The famous tune towards the end of the first section is a direct quote from his arietta Un bacio di mano for bass and orchestra, composed three months before the Jupiter. Self-quotation is unusual in Mozart, whose melodic inspirations never ran dry. That is intentional, as Mozart wrote as many as five voices simultaneously in the coda. You can watch this for an excellent explanation of how counterpoint works in this movement. As you can see, each string section passes on, one by one, the five subjects introduced earlier in the movement - and this happens four times in the coda.
That might sound simple enough, but a fugue of this scale had never before appeared in a symphonic movement of sonata form.
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Although it reflects the musical aesthetics and traditions of the time, it takes things a step further. So, as you can see, the dialogue between the relentless Jupiter and the frail man passes through the entire movement.
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The second movements are always the most inward for Mozart. But this was not enough for Mozart. Shocking thrills are emerging in this intimate, affectionate romance. Consequently, wholly shocking contrapositions and thrills develop in the intimate and affectionate romance of the slow movement. The same, as Mozart composed it. Well, this is the difference between geniality and ordinariness. A usual romance turns into troubled dialogue.
So these contrapositions, naturally supplemented with plenty of dialogues and other elements, ferment the otherwise traditional romance in the second movement. The third movement is the only really regular movement. So from then on, in Beethoven, Schubert and the symphonies of the Romantic era, we hear scherzos — whether identified or in their character. This means that, for the last time, Mozart presents us with the minuet, with all its elegance and traditional character.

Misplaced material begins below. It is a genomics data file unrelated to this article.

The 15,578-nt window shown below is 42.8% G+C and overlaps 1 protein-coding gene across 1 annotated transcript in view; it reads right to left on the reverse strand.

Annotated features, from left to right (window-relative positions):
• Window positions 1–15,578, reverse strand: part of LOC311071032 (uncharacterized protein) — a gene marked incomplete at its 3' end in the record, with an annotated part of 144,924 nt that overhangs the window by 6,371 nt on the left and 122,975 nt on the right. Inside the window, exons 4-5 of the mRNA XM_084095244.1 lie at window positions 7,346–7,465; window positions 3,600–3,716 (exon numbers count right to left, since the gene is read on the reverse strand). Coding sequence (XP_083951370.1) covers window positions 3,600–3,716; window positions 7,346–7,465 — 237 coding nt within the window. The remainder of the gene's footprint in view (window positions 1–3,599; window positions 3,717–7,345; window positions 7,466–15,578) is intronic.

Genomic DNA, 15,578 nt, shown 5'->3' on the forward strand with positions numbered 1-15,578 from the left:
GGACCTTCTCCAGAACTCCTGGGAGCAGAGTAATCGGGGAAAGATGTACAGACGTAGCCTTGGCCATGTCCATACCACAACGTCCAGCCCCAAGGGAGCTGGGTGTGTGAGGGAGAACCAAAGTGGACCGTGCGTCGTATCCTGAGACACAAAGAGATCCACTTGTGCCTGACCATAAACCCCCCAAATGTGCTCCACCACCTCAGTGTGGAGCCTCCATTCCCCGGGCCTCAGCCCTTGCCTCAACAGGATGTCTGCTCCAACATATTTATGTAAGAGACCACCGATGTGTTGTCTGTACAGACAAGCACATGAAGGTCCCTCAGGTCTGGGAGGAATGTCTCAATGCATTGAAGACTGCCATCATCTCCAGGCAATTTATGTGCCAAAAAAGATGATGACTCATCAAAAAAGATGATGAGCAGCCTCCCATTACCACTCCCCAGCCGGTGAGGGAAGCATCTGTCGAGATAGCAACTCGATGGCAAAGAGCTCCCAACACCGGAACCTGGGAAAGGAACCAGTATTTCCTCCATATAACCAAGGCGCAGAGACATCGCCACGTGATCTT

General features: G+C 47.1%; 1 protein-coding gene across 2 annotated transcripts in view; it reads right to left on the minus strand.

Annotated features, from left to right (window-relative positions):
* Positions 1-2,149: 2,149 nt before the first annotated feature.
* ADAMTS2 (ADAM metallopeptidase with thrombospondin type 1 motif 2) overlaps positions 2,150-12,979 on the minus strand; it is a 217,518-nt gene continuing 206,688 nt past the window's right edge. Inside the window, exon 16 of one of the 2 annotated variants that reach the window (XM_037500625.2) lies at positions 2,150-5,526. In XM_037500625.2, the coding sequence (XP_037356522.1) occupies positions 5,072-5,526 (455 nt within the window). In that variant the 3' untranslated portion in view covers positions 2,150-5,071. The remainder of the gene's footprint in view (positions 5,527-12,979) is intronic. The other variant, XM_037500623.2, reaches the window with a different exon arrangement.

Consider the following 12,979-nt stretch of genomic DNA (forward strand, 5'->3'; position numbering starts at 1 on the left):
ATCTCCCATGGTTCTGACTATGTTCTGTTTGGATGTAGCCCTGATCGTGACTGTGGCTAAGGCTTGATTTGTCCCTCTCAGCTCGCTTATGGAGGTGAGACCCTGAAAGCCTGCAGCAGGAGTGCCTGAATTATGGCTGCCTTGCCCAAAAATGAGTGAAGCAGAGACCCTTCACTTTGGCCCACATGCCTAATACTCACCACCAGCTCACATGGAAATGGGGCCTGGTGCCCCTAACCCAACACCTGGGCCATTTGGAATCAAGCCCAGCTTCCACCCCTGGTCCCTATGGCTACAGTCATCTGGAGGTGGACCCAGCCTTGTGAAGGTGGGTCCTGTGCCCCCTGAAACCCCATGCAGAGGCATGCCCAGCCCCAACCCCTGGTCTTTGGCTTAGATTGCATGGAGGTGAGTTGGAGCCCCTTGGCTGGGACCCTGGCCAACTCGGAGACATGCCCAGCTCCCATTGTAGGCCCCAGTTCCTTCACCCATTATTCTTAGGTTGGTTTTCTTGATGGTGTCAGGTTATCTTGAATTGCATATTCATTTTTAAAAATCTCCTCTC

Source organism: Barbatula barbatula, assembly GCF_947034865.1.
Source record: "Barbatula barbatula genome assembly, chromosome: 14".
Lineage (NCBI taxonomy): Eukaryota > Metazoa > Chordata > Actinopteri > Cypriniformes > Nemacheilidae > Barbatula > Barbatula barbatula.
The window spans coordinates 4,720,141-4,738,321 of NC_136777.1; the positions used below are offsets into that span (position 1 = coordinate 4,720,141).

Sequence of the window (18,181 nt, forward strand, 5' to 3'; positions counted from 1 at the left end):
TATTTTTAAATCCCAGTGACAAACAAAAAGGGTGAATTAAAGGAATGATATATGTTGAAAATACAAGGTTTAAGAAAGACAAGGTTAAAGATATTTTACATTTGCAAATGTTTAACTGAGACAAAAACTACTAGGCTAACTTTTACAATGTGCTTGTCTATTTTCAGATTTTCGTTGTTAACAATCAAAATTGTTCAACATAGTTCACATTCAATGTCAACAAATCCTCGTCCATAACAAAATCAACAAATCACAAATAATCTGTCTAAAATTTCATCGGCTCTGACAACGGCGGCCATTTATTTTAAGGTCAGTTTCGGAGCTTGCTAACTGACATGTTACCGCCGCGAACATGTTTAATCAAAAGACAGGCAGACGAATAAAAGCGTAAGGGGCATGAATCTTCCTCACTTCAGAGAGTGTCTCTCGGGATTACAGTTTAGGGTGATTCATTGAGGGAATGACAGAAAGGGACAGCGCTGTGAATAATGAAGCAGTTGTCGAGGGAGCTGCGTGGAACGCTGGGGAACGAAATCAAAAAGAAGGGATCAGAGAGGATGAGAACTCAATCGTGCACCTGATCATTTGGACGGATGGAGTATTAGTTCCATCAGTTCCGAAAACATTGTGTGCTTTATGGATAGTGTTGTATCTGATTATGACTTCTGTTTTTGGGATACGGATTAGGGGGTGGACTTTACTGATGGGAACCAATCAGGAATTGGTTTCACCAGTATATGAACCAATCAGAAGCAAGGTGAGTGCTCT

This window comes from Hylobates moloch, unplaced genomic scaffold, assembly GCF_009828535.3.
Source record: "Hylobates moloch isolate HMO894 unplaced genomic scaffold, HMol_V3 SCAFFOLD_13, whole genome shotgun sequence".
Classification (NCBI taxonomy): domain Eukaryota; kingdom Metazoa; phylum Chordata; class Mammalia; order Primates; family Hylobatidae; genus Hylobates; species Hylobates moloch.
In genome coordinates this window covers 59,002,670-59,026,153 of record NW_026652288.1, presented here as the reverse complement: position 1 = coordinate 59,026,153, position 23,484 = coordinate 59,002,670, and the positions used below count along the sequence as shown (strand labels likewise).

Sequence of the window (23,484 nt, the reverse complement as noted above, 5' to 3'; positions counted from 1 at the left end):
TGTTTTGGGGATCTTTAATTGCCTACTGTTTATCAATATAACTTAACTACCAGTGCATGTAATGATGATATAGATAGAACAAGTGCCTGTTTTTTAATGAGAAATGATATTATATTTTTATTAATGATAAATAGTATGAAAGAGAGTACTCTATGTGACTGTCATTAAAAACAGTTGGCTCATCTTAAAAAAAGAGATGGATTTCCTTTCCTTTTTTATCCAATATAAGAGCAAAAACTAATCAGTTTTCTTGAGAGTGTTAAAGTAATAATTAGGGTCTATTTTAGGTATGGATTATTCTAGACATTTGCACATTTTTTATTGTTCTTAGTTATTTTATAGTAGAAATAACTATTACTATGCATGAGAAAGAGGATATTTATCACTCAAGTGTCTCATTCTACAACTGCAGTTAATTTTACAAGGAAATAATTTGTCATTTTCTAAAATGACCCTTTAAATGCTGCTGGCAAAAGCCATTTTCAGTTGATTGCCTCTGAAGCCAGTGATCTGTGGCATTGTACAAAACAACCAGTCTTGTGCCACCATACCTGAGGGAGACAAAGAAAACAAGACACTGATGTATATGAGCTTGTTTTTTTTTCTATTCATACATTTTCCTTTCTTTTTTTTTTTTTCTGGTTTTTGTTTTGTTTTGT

Here the trio  hides some surprise again. In general, the trio is more intimate and mostly simpler than the main part. This time it starts just as general, but later something happens to it, as Mozart happens to turn to minor in the trio and develops some dramatic moments to contraposition the traditional elegance of the minuet.
The fourth movement is one of the most genial movements ever composed in music history.
Mozart Symphony no. 41 in C major 'Jupiter', K. 551
He composed fugues of this and that kind, with two or three themes. But he did not compose the one with four themes. He started, then discontinued it. According to the legend the pen fell out of his hand. However, Mozart composed such a moment in the fourth movement. Not a true four-theme fugue, but he composed an extract with four themes.
Four different themes, and he opposes these themes with one another under the rules of fugue editing and counterpointing. Art has had a try for a great lot of things which compelled it to balance at the borderline of impossibility, from a professional point of view. But no one has ever tried to put four themes one above the other. As if the whole movement, including its regular editing, thematic richness and the ending that completes the whole piece with technical feat were a summary of the musical approaches of the preceding centuries.